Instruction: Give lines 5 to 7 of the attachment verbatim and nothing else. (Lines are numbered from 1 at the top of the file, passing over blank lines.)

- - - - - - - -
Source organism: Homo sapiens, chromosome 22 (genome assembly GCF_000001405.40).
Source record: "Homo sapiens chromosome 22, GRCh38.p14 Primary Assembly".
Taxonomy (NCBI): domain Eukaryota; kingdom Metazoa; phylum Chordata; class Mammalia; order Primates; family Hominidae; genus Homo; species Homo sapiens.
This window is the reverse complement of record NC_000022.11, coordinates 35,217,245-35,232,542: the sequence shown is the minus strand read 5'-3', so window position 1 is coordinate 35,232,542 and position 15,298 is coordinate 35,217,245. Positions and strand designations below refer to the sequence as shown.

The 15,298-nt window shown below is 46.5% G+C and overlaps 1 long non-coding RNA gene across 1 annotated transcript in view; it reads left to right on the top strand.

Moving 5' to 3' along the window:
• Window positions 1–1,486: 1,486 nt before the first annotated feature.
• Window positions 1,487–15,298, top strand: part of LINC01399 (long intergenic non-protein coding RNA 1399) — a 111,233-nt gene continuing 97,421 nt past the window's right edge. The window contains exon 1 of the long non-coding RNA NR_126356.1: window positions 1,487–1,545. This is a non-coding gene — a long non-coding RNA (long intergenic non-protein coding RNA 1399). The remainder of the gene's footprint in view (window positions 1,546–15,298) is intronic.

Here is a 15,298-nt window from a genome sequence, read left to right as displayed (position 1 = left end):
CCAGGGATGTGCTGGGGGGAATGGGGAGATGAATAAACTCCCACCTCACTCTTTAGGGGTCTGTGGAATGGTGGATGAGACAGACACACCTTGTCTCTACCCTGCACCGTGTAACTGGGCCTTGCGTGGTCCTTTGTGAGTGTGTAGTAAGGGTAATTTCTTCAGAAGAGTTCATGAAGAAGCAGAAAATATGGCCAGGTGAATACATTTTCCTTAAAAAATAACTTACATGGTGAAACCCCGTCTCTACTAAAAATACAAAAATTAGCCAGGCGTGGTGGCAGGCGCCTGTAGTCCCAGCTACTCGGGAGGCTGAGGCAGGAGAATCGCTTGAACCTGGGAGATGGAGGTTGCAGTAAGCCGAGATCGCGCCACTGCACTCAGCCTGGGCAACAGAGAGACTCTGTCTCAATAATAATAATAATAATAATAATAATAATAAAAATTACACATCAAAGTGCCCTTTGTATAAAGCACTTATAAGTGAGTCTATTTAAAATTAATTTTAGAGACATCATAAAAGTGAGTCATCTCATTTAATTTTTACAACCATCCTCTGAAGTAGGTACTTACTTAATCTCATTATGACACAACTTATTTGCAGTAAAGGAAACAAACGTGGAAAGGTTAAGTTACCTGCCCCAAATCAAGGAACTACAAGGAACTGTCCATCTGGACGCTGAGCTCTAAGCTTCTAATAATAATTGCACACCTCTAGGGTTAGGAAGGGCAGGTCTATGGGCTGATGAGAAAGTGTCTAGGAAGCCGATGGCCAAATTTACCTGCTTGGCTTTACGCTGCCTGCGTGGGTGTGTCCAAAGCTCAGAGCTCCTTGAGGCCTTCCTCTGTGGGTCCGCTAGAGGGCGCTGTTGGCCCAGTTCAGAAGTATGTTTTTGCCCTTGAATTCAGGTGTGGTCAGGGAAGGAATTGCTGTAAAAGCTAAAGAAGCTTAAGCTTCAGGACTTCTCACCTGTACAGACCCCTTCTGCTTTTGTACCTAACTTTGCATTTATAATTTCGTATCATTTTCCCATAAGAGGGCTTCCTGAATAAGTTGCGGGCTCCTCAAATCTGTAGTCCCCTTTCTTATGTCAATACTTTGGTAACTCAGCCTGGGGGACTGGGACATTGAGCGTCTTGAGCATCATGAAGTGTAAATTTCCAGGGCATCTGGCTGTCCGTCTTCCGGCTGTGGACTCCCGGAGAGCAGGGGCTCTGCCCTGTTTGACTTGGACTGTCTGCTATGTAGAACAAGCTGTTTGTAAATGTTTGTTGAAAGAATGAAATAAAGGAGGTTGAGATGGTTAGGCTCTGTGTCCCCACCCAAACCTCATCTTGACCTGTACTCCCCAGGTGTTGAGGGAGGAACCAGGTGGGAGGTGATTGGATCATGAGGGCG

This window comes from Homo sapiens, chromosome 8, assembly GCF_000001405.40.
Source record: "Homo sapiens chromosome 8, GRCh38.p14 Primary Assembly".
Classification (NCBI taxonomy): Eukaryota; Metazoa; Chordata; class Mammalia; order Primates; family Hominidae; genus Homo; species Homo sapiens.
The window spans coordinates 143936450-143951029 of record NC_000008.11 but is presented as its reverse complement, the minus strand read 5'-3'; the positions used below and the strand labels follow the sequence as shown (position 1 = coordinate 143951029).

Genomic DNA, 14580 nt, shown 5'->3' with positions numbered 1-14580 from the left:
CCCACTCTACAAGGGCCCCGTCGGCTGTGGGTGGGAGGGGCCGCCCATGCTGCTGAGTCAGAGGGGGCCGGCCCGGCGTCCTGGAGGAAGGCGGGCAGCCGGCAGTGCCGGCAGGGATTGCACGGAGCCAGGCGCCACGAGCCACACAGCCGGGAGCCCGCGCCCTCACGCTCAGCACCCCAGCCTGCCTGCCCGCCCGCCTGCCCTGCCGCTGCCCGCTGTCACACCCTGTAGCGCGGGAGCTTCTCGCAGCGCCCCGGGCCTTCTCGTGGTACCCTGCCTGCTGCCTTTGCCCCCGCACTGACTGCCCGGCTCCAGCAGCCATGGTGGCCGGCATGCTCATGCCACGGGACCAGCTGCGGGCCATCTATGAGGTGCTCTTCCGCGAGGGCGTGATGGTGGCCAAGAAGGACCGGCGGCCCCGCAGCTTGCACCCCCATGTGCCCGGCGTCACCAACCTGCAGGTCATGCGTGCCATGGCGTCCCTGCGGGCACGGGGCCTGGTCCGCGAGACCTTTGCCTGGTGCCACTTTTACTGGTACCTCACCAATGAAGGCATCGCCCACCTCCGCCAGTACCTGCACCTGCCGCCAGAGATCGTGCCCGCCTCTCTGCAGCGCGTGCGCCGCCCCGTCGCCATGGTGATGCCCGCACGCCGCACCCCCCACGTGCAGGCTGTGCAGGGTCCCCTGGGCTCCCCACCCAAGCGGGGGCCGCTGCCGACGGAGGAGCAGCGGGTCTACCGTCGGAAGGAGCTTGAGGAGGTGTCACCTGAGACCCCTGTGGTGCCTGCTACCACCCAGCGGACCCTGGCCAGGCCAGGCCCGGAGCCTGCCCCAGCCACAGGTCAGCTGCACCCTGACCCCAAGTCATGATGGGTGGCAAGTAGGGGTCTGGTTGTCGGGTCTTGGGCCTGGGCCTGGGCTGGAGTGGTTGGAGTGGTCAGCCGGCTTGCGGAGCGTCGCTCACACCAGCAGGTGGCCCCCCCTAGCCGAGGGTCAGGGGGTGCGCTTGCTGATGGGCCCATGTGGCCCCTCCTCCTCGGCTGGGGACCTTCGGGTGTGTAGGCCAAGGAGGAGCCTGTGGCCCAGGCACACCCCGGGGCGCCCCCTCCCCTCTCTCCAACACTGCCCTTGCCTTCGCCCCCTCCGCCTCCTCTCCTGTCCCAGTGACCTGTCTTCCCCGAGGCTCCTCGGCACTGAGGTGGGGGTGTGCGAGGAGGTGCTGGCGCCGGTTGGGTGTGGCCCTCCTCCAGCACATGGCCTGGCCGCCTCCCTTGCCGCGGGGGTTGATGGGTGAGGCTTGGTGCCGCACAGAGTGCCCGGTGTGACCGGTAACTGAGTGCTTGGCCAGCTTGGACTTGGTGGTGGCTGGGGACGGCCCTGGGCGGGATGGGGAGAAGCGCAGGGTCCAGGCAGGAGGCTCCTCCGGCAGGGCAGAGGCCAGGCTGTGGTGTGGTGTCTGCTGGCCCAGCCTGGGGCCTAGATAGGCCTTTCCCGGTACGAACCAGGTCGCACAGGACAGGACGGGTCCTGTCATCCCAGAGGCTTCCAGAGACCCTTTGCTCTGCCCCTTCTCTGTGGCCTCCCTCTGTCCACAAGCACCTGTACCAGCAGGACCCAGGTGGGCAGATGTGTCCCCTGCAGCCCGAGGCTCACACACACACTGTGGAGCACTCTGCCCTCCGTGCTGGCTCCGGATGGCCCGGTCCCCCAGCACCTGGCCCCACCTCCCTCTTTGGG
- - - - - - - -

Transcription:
The 15,298-nt window shown below is 46.5% G+C and overlaps 1 long non-coding RNA gene across 1 annotated transcript in view; it reads left to right on the top strand.

Moving 5' to 3' along the window:
• Window positions 1–1,486: 1,486 nt before the first annotated feature.